(This one is particularly spectacular, because the engine comes off the car and slides down the track.)

Posted by: Steven Den Beste at September 21, 2010 09:01 PM (+rSRq)

6 Jet engines make big boom too, Steven, but that's not the same as a  car engine.  A Top Fuel engine is basically a 500 lb bomb with some pistons attached.  There's a reason the dragster's mechanics have to rebuild their engine after every pass, after all.  I mean, yes it puts out somewhere between 8000 and 10000hp, but after ten seconds at top power they get all explodey.

Meanwhile, a F1 engine is designed to run at 600-700hp or so (teams don't release horsepower statistics... ever) for two race weekends at least.  They also weigh about 200lbs, and can fit into a shoebox (I'm exaggerating, but not by much).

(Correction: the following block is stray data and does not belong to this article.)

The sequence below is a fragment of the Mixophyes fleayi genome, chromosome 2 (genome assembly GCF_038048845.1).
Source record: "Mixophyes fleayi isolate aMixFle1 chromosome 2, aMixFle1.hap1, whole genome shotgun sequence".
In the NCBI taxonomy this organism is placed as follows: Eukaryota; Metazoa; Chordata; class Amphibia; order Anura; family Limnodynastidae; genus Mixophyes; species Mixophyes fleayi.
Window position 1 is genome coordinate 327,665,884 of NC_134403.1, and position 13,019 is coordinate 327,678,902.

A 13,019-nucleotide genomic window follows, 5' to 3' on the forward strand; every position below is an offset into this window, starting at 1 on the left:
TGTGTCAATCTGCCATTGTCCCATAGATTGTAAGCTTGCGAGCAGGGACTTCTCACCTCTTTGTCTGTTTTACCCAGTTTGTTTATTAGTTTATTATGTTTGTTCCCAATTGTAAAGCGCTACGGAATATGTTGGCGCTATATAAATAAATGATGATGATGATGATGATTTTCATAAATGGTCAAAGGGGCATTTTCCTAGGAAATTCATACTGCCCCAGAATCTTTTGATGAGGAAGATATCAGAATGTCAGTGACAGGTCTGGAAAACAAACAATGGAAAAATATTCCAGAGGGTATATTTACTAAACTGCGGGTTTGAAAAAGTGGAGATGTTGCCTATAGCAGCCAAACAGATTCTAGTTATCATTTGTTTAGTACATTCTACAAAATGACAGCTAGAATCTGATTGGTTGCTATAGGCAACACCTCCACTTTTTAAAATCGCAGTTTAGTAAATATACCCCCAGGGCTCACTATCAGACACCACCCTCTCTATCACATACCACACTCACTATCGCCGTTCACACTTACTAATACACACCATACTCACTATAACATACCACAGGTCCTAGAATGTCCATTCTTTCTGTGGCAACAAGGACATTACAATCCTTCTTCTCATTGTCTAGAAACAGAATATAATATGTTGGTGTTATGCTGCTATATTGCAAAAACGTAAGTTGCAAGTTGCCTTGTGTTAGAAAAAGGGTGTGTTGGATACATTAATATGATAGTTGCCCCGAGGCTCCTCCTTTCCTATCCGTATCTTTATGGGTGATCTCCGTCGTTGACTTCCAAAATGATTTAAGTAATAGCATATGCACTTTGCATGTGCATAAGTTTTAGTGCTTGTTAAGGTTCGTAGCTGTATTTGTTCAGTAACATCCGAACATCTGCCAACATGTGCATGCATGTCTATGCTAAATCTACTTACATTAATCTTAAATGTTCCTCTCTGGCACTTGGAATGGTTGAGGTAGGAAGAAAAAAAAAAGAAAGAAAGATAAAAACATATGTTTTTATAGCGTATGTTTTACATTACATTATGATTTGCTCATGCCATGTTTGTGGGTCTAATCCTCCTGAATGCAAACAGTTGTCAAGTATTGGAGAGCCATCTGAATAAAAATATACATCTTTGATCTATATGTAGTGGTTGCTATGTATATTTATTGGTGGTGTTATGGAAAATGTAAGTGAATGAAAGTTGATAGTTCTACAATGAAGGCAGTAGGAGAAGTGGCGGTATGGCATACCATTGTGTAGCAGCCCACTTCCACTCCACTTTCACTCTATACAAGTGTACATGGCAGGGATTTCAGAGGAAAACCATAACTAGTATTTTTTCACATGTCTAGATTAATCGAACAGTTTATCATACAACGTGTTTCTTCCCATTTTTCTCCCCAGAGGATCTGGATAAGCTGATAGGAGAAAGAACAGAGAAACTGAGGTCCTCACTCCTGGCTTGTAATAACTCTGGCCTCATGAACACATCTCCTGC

Perhaps I'm just impressed by the reliability.  A F1 engine idles at around 7000rpm.  The Duckmobile's tach maxes out at 7000, and I think the only way I could get it that high would be to hang the car from the ceiling and bury the accelerator.


Posted by: Wonderduck at September 21, 2010 09:34 PM (blg68)

7

Also the fuel is different. Nitromethane is pretty much high-explosive in liquid form.

F1 uses gasoline, doesn't it? (Like 130 octane, but it's gasoline?)

Posted by: Steven Den Beste at September 22, 2010 10:07 AM (+rSRq)

8 F1 fuel is basically pump gas.  Octane is limited by the rule set to a range of 95-102, Additives are also fairly limited, but they can put in a small percentage of oxygenates, also a small amount of some things like methane, etc.  Basically it's not high-power fuel, but they can pull tricks to let them push the envelope on spark timing and compression.

Posted by: David at September 22, 2010 10:45 AM (oyblT)

9 What he said.  Used to be you could put all sorts of crepe into the gas, but that got outlawed a while back.

Posted by: Wonderduck at September 22, 2010 12:17 PM (OS+Cr)